It might seem odd and perhaps a little disappointing to be told that in general, it's best to avoid fighting in this game. In most roleplaying games fighting is the main activity and roleplay is something that sometimes happens between fights.   WFRP has always been more focussed on roleplay than fighting, and fights tend to be more dangerous in WFRP than other RPG's, and so need to be taken more seriously if you want your characters to survive.   There are several reasons why you need to be careful about fighting in this game.   Your character is NOT a super-hero (at least not yet). Most of the characters, animals and beasts you encounter are likely to be as strong and tough as your character and probably tougher. The only advantage you have is that your characters have Fate Points and they probably don't.   But fate points won't help your character win a fight, they only give you a second chance to avoid the death of your character, and even then you may find your character is severely injured or disabled as a result.   Also, it is unlikely at the start of your adventure that your character will be properly equipped for combat. Once again your character is NOT a super-hero. The chances are that it is only wearing very basic armour, and only carrying very basic weaponry (if any). Your character will meet many NPC's who are both more skilled and better equipped than your character. Even a simple soldier from the Town Watch is likely to have been supplied with better weapons and armour than your character has, and some of the richer or more specialised NPC's will have far superior equipment to anything your character can afford.   Finally, this particular game uses an alternative set of combat rules that make fighting even more dangerous than usual. So you need to take this into account when considering the odds of winning a fight and whether it is worth the risk. These alternative rules ignore the toughness of your character when working out how much injury is inflicted by being hit. So, getting hit by just about anything is going to hurt.   Not only that but if your character does get hurt, there is a possibility that it will collapse from the pain and shock depending on how tough it happens to be. In some cases, this might actually save your characters life, in that it will be knocked unconscious lose the fight and come round a few minutes or hours later in need of some patching up but otherwise alive.   However, this is not always the case and in some situations getting knocked out is pretty much as bad as being killed. Its just going to take your character longer to die. So, my advice is to use violence as a last resort, and if your character must fight then Don't Get Hit.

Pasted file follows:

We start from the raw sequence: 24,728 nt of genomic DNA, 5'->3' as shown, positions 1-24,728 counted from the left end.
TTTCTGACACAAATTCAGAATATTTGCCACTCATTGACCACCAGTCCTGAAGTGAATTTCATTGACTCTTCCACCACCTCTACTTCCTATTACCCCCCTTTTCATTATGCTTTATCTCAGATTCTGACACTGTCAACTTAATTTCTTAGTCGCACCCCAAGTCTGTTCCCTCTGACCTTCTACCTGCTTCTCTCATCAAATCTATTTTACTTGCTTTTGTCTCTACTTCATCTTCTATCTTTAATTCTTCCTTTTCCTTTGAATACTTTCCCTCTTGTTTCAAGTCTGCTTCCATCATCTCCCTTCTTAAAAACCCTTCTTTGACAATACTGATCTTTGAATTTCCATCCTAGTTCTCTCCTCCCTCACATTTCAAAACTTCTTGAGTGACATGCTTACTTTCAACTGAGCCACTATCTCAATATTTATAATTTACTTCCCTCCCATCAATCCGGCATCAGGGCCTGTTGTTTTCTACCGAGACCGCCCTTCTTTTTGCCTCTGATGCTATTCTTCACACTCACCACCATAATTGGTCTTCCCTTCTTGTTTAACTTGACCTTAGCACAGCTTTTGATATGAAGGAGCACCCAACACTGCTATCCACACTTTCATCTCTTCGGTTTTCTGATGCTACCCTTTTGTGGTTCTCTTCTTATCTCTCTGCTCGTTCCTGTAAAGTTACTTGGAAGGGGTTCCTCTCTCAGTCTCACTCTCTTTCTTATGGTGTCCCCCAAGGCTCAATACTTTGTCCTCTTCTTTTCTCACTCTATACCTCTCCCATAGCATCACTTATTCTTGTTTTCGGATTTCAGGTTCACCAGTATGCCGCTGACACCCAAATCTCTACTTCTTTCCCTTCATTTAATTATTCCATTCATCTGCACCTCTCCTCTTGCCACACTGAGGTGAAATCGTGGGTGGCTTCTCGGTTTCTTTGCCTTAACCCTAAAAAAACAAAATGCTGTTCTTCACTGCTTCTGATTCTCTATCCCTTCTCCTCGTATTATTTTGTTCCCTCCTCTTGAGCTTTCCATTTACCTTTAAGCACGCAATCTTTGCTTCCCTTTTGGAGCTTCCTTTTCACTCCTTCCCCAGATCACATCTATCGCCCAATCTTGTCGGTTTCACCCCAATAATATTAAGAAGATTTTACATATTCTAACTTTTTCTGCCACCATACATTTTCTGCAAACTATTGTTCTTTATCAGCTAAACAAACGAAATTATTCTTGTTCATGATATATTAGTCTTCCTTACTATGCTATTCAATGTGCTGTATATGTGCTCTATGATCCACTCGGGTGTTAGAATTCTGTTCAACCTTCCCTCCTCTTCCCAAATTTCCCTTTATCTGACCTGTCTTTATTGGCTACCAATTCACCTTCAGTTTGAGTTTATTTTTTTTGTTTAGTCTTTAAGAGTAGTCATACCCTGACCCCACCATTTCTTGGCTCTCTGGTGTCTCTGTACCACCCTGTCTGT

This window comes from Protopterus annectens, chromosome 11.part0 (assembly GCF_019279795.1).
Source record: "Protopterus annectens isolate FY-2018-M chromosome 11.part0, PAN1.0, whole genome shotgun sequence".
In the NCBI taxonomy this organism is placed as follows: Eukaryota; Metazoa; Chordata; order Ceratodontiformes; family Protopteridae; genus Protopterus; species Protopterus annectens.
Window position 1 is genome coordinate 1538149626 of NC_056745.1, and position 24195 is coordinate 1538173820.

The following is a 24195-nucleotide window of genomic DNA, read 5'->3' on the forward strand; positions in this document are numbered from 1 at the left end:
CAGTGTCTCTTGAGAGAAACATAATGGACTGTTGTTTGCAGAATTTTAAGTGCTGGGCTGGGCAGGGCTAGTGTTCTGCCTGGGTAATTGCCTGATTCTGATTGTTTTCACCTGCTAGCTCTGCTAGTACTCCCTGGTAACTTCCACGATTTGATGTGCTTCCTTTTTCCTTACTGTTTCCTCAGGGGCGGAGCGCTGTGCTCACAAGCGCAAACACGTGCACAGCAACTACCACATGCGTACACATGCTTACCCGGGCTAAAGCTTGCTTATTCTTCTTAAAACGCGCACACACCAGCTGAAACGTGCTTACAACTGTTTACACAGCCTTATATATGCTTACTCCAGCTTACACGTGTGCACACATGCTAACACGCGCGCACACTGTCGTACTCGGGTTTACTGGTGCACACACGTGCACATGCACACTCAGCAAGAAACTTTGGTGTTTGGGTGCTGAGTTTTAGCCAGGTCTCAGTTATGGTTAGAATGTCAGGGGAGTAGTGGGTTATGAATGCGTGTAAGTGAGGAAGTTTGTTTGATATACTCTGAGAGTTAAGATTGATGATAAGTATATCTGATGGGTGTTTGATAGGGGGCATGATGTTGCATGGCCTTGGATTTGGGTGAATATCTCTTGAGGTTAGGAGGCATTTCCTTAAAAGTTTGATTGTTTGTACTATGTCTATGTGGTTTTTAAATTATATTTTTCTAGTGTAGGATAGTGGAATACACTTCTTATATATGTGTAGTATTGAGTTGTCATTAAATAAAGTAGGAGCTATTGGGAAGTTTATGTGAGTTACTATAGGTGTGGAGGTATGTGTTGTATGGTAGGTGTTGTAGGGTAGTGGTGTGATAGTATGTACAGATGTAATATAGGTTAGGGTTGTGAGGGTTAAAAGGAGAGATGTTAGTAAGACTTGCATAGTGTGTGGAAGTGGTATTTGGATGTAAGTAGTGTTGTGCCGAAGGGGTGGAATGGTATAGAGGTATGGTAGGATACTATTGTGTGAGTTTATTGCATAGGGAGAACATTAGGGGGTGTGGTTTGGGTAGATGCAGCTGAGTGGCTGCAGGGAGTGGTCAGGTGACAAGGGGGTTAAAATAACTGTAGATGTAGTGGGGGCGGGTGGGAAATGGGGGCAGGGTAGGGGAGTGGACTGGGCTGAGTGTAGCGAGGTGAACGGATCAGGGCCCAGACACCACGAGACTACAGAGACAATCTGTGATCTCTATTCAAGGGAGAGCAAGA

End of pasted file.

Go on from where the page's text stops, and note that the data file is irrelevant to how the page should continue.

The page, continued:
These are the most important facts of life in The Old World, a grim and perilous place of adventure. Bear them in mind as you enjoy the game and your character should survive to the end.   Getting it wrong can have serious consequences.

Not everything in this world revolves around your character.
Ignore the accepted social conventions and your character will suffer accordingly.
The social impact of Race should be considered when creating a character.
Know your characters place in society and behave accordingly.